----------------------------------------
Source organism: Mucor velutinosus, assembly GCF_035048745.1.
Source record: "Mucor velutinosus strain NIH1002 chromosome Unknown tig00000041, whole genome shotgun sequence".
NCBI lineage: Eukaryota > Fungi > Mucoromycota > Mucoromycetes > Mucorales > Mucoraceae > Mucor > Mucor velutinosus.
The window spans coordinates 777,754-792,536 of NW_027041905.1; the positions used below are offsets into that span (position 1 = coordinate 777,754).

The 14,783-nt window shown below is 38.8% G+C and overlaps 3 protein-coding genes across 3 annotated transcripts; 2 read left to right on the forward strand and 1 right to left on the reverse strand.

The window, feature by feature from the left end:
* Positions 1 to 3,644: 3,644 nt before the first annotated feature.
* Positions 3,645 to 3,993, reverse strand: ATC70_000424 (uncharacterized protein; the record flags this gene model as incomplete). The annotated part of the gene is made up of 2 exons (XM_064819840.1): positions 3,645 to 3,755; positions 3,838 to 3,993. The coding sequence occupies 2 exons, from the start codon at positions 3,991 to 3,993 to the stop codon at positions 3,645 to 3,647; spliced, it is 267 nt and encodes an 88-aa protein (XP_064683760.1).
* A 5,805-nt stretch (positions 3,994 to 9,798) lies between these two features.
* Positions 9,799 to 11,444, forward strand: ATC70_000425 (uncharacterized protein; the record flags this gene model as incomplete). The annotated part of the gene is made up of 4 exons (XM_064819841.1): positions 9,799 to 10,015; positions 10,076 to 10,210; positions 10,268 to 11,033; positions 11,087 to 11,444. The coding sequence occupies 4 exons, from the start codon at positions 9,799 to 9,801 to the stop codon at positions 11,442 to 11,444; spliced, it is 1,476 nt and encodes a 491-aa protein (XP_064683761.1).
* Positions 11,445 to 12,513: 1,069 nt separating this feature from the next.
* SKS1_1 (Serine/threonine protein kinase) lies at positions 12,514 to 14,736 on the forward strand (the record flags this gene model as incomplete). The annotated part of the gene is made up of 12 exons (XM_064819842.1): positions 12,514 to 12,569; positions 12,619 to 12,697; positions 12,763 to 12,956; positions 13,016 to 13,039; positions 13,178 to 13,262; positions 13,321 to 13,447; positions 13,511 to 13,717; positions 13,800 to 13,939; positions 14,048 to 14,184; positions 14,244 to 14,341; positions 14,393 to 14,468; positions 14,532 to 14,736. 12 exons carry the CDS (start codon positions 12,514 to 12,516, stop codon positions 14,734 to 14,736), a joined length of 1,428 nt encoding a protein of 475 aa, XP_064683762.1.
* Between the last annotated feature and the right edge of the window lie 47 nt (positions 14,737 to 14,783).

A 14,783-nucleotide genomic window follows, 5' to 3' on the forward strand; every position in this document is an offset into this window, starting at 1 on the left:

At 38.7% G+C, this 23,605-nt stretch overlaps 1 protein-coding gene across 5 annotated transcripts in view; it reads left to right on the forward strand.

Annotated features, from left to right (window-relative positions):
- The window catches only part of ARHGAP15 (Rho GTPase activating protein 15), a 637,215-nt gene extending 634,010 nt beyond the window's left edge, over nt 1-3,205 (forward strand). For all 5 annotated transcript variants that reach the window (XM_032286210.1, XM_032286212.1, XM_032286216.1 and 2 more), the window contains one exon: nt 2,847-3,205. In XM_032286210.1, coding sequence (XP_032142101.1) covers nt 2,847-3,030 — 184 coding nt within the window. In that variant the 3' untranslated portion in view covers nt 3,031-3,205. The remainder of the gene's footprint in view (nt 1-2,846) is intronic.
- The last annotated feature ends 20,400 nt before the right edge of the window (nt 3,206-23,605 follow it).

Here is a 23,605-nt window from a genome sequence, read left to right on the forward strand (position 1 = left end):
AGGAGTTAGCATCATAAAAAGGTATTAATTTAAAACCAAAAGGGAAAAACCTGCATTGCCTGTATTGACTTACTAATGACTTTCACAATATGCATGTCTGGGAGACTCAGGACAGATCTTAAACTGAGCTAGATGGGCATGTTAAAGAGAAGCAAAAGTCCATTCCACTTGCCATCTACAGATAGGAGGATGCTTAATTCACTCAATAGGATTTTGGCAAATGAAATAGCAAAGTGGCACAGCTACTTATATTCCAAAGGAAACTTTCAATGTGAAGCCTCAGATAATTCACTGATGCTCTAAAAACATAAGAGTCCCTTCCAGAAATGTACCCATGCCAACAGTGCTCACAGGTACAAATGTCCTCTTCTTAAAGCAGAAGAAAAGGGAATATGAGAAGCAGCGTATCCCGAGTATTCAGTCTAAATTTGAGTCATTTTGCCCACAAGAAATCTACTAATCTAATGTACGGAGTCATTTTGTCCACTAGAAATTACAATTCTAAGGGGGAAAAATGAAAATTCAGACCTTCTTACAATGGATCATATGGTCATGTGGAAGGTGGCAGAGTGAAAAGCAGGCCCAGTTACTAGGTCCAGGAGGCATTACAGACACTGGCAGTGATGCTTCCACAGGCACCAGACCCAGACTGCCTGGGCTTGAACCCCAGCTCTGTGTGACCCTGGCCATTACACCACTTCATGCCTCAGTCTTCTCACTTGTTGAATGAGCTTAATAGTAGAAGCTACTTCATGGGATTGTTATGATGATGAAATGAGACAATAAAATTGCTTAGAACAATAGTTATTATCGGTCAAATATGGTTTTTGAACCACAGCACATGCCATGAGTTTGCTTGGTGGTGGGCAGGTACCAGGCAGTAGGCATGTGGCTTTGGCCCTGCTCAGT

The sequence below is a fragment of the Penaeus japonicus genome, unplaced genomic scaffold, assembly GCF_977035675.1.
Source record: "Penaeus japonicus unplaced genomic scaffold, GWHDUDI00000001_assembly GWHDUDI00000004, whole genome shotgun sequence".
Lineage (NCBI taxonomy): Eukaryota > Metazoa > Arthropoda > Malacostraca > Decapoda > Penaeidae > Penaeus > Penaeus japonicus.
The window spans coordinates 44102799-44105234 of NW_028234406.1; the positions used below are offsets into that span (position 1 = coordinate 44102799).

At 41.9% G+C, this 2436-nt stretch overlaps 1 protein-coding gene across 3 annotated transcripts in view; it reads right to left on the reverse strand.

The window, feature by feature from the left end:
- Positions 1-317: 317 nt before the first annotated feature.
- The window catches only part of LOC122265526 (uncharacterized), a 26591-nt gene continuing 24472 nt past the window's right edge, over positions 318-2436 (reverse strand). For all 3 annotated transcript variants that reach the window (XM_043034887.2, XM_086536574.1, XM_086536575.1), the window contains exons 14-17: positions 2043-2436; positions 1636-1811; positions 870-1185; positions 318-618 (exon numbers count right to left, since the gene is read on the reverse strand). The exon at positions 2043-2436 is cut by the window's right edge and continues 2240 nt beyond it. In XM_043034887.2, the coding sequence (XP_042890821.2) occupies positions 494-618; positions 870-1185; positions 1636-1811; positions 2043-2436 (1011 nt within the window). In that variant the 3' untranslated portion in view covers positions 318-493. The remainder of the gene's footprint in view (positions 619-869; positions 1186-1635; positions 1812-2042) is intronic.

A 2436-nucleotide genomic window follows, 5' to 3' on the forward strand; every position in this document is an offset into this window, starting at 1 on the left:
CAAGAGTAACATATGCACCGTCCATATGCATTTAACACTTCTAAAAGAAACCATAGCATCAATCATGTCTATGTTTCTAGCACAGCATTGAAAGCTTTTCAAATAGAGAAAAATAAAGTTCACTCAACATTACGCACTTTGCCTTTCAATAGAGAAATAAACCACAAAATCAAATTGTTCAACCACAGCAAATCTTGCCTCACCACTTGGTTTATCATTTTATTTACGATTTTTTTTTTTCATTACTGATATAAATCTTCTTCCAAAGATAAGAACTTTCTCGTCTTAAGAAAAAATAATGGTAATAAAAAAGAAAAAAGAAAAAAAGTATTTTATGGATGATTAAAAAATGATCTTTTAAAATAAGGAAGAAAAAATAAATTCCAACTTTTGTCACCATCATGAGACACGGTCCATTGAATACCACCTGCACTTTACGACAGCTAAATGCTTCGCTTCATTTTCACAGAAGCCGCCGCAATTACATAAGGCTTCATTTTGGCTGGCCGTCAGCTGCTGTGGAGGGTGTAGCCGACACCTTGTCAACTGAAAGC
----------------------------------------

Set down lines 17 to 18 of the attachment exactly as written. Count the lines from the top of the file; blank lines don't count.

- The window catches only part of ARHGAP15 (Rho GTPase activating protein 15), a 637,215-nt gene extending 634,010 nt beyond the window's left edge, over nt 1-3,205 (forward strand). For all 5 annotated transcript variants that reach the window (XM_032286210.1, XM_032286212.1, XM_032286216.1 and 2 more), the window contains one exon: nt 2,847-3,205. In XM_032286210.1, coding sequence (XP_032142101.1) covers nt 2,847-3,030 — 184 coding nt within the window. In that variant the 3' untranslated portion in view covers nt 3,031-3,205. The remainder of the gene's footprint in view (nt 1-2,846) is intronic.
- The last annotated feature ends 20,400 nt before the right edge of the window (nt 3,206-23,605 follow it).